• Join over 1.2 million students every month
  • Accelerate your learning by 29%
  • Unlimited access from just £6.99 per month

Show how Austin builds up suspense and tension in the Elton/Harriet/Emma relationship, leading up to the dramatic conclusion.

Extracts from this document...


Show how Austin builds up suspense and tension in the Elton/Harriet/Emma relationship, leading up to the dramatic conclusion. The first volume of Jane Austens' Emma has a dramatic conclusion in which Mr Elton proposes to Emma. Emma's wild imagination is the source of all the confusion in the novel, as she attempts to match-make the local vicar, Mr Elton and her friend Harriet Smith, who is of a lower social class, with uncertain parentage, (living in a time when status and class were of the utmost importance). During the first volume of the novel the objective narrative stance contains much dramatic irony; the reader is allowed to observe Mr Elton's increasing attachment to Emma with growing pleasure whilst she remains completely oblivious of his infatuation and continues to misconstrue every sign of affection to herself as further indication of his affection to Harriet. The first time the reader hears about Emma's intentions to match-make Mr Elton is at the end of the first chapter- "Only one more, papa; only for Mr Elton. Poor Mr Elton!" Mr Knightley warns Emma that meddling in the affairs of others can bring nothing but trouble. ...read more.


Tension is increased after Emma cunningly (but good- heartedly) manipulates Harriet into refusing Mr Robert Martin's proposal- the reader knows Mr Martin is a good suitor for Harriet but has to watch as Emma's snobbery compels her to influence the subservient Harriet. Mr Knightley visits Emma to tell her Mr Martin intends to propose to Harriet, unaware the event has already occurred; "...I have good reason to believe your little friend will soon hear of something to her advantage." The reader experiences anticipation because we already know what has a happened. Mr Knightley is very angry at Emma's interference and guesses her plans for Harriet and Mr Elton and warns her against them, "Elton will not do." Emma is made uneasy by her quarrel with Mr Knightley but once again ignores his good advice, which infuriates the reader. Austen makes us aware of Mr Knightley's astute judgement throughout the novel, this helps to build the mounting tension. The event of the charade is full of ambivalence and the situation is almost hilarious. Mr Elton provides a riddle of love for the two girls' book. It is clearly written as a statement of love for Emma, and as she is so delighted when she tells him that she wrote it in their book, he perceives it as a sign of encouragement. ...read more.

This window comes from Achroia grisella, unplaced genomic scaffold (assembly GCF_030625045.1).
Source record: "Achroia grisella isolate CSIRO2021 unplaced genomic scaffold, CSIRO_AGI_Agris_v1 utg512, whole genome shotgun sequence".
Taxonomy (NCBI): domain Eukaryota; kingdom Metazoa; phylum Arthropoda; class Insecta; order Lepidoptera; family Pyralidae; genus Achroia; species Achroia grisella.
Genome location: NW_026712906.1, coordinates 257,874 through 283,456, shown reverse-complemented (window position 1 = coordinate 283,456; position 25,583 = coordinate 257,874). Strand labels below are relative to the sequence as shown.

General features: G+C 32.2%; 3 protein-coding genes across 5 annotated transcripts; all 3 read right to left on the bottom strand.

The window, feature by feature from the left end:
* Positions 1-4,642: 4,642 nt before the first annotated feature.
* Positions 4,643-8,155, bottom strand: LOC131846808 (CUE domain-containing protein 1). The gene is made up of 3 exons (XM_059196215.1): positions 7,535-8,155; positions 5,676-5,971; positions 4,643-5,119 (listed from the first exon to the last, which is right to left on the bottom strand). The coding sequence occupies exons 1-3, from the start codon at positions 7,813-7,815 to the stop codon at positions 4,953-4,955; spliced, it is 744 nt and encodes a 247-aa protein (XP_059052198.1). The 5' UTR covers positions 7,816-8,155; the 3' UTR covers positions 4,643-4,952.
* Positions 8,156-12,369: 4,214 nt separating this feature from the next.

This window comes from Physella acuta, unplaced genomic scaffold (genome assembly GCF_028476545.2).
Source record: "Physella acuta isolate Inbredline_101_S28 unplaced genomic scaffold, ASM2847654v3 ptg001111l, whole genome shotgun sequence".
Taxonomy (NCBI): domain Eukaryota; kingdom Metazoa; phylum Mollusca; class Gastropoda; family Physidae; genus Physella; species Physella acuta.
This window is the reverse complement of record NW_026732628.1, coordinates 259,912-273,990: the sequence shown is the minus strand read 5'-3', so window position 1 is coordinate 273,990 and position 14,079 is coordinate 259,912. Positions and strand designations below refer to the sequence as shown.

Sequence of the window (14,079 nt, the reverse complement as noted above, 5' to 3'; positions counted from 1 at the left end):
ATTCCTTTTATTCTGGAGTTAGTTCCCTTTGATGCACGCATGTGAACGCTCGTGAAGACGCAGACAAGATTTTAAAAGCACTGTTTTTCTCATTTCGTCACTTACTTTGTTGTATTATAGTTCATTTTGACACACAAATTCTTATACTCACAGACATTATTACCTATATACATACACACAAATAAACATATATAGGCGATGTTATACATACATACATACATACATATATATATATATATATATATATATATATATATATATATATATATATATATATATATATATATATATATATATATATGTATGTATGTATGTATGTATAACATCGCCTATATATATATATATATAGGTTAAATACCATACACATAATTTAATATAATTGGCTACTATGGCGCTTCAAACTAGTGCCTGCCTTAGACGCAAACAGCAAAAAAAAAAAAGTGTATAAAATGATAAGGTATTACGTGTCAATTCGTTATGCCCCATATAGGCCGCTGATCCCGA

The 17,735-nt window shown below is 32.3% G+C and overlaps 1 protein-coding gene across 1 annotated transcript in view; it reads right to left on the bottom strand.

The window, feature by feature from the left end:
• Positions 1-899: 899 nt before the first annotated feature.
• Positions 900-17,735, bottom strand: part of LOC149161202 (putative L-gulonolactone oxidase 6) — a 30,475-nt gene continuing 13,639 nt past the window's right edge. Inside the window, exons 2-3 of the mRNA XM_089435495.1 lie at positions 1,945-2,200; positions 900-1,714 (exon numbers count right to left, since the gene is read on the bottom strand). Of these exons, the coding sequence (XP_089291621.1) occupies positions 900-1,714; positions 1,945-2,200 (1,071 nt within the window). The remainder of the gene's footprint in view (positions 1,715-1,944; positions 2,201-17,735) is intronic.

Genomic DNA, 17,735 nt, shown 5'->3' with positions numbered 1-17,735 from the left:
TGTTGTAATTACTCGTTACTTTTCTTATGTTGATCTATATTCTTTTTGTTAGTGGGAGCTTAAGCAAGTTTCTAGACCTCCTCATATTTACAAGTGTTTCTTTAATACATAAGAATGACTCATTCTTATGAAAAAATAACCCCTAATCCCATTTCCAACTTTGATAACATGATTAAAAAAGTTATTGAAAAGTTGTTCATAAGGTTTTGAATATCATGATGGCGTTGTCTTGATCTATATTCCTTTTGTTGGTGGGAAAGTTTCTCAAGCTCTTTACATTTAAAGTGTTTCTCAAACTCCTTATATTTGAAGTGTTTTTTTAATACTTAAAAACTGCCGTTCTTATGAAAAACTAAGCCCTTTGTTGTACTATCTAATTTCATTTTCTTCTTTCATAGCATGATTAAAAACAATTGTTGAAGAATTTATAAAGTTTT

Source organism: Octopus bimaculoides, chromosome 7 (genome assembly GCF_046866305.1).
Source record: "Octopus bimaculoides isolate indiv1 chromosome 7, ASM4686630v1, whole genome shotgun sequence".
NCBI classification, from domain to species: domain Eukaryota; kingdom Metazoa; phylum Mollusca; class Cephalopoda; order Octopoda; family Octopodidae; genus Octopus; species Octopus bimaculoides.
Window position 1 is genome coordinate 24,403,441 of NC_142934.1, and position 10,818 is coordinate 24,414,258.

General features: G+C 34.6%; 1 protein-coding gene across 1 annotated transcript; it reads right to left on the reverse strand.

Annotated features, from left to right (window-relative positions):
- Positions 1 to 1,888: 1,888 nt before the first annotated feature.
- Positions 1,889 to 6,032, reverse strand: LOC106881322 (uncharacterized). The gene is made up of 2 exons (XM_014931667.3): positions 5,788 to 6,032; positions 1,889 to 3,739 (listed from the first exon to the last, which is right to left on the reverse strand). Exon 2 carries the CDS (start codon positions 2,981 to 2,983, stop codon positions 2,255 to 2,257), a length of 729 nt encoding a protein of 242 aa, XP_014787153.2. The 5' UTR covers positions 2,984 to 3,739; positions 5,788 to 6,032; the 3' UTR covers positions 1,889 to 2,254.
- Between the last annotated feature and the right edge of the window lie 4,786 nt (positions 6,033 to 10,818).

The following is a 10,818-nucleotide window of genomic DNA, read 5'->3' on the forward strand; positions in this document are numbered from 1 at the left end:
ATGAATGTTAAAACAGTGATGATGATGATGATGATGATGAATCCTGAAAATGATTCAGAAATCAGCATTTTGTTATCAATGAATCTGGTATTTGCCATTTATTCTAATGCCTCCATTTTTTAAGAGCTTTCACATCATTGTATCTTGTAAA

However, even after this Emma still keeps us anticipating her much awaited comprehension, initially assuming he is drunk; "Mr Elton, the lover of Harriet, was professing himself her lover." Mr Elton is oblivious to Emma's dismay, shock and anger and continues his declaration in earnest and it takes Emma a long time to convey her refusal. Mr Elton protests that he never thought of Miss Smith in any other way than her friend, and that all his attentions had been towards her, that he believed himself to have been encouraged by Emma. The conversation grows more heated as Mr Elton insists he could never consider marrying at the 'level' of Harriet's social status. "I have no thoughts of matrimony at present" Emma bluntly refuses him and "He was too angry to say another word", an outraged silence ensues until the carriage reaches the vicarage and he makes his escape. Austen uses many techniques to create tension and suspense in the lead up to the dramatic and powerful conclusion of the Emma/ Harriet/ Mr Elton situation, including a lot of ambiguity and ambivalence and much irony from the narrative voice. I think Mr Knightley is also a useful tool because he tries to warn her with the truth and we know he is correct and have confidence his opinion, but Emma is so stubborn and determined that she ignores him. ...read more.